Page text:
After spreading a thick layer in the orchard I spread an equally thick layer on the pumpkin patch. The two issues I've had with the pumpkin patch is lack of water retention and overall poor soil. On the hottest days of summer I've needed to water the patch twice a day. I'm hoping to reduce watering and increase yield in this gardening space.

We will see how wood chip, no-till gardening works out for me. For more information on this method, I recommend watching Back to Eden. You can watch the entire film on You Tube for free.

Anyway, the other part of all of this that I wanted to share with you is a way to get free wood chips delivered to your property. Not all of us will be taking down trees soon for our own wood chips. But there is a website that coordinates arborists (tree trimmers) with folks who want the chipped-up wood. Sometimes logs (to use for firewood) can be gotten for free through this service as well. The problem for arborists is that after pruning or taking out a tree, not all homeowners want the residual chips or logs. This leaves the arborist with the job and expense of disposing these by products. 

ChipDrop is a service that matches up arborists and homeowners. You register at the website for wanting wood chips, fire wood, or both and the site hooks you up with an arborist in your area. Arborists pay for the service, but the recipients don't, although there's an option to make a donation if one desires. I had heard of ChipDrop before. I believe one of you mentioned it a while back. I'd never really looked into this service until recently when one of my neighbors got a huge load of wood chips through them. My neighbor was using the wood chips on his ornamental beds and to make a long pathway through the yard to the kids' play area. So this isn't necessarily a service that would only be applicable to folks with orchards or large vegetable gardens. Any gardening space one has that is in need of a natural mulch layer could benefit from a truck drop of wood chips.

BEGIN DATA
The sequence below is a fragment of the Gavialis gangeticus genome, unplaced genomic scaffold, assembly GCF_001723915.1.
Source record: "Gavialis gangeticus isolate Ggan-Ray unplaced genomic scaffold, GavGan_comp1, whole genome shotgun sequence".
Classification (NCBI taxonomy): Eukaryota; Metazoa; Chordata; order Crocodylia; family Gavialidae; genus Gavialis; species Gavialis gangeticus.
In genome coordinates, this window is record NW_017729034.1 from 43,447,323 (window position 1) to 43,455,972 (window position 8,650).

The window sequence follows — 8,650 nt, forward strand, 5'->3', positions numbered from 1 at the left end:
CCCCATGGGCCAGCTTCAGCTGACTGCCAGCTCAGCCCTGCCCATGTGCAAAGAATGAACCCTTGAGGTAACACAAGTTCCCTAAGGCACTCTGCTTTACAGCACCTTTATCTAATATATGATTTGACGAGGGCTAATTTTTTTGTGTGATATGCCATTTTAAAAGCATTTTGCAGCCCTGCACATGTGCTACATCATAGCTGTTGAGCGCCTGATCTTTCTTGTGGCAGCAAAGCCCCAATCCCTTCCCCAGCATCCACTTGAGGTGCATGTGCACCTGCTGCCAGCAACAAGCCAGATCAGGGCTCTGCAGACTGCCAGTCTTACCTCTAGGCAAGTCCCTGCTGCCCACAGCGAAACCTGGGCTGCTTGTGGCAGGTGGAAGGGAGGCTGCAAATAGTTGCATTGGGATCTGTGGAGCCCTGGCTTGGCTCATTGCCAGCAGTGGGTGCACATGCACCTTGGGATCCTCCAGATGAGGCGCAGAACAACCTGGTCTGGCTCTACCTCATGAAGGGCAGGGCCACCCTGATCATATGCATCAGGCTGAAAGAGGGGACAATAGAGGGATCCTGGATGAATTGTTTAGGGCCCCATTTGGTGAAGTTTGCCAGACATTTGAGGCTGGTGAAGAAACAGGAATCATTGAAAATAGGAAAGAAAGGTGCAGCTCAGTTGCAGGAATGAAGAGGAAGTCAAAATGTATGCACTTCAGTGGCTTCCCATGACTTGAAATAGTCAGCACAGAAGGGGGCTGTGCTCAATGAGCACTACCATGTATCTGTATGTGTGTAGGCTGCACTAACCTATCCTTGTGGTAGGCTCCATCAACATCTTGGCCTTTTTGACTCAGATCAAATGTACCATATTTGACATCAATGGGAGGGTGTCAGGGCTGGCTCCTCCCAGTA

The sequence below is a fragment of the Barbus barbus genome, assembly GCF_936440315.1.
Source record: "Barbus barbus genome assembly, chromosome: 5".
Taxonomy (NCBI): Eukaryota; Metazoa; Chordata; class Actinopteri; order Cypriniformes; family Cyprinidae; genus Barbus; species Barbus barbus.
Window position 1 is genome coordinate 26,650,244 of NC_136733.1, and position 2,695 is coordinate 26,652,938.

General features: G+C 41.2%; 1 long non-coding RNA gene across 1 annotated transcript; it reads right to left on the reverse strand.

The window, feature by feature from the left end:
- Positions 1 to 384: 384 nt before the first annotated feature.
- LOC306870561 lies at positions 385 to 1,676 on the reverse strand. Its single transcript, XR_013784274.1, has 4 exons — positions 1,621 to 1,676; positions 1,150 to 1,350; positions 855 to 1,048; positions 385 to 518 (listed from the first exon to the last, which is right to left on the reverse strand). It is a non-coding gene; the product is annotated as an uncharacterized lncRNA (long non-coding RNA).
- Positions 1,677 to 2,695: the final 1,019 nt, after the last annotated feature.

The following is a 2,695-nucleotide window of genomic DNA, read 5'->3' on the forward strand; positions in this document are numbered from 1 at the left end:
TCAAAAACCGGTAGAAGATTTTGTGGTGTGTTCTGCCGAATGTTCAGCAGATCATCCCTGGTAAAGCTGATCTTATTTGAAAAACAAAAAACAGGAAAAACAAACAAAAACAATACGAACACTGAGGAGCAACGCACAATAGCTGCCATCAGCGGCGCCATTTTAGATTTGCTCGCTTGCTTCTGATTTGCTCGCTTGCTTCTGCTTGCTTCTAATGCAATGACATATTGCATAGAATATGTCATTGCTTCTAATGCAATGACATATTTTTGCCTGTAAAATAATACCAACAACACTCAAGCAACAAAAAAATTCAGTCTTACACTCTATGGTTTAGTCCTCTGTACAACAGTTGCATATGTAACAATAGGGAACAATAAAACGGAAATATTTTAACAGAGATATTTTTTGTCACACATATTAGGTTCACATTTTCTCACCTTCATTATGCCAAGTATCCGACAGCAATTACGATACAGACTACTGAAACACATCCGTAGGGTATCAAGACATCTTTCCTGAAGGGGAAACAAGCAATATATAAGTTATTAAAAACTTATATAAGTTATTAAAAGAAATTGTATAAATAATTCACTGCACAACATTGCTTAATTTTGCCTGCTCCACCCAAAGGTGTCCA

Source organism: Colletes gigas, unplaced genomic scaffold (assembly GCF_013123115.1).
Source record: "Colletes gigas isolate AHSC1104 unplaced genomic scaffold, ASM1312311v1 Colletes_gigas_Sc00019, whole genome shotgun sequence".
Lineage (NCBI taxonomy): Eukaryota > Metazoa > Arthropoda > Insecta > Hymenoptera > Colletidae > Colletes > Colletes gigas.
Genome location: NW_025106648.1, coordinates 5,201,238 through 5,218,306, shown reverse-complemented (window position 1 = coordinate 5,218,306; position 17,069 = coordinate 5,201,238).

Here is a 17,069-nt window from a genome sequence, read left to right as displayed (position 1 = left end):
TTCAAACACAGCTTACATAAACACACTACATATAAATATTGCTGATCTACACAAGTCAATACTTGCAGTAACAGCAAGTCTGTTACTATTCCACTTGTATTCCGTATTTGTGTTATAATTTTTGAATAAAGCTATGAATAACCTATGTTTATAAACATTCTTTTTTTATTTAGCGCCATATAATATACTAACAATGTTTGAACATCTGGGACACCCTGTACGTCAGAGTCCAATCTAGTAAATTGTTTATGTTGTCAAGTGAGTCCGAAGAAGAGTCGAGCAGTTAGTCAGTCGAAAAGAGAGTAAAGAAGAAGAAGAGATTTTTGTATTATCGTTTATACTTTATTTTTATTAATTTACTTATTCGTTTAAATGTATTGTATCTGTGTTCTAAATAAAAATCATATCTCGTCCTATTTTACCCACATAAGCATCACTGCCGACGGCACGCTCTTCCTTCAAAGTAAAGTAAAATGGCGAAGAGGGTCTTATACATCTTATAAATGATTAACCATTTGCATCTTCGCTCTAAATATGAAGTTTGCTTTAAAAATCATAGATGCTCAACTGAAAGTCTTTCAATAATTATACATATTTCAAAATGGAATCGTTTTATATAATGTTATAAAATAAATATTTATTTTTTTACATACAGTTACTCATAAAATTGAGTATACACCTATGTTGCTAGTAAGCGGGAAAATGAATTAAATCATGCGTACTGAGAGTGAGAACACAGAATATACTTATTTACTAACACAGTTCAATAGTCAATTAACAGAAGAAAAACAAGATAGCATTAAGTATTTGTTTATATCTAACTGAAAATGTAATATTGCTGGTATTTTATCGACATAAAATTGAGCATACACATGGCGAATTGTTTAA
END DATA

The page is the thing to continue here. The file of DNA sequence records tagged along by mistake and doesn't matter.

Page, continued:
A couple of good tips for using ChipDrop:

  • share the bounty. If you don't need a full truckload of wood chips, offer some to your gardening neighbors.
  • best time to sign up is immediately after a large storm passes through your area, damaging lots of trees.
  • worst time to sign up is in spring (like now) as homeowners are getting their yards fixed up for summer. Once summer is under way, there will be fewer competitors for those truckloads of wood chips.
  • you can make some requests, such as "no fruit trees" or "no conifers" or "wood chips only, no logs" or "logs only" if you're concerned about tree diseases spreading to your own trees, or you want only chips or only logs.
  • be prepared to have a dumping on your driveway without warning. When you sign up, you're agreeing to accepting any delivery, the entire delivery, at any time. Of course, if your situation changes, you can always unenroll or cancel your request.
  • once you get one delivery, your information is automatically removed from the listings, so you won't receive more than one delivery. If you want more, you need to list yourself on the service again.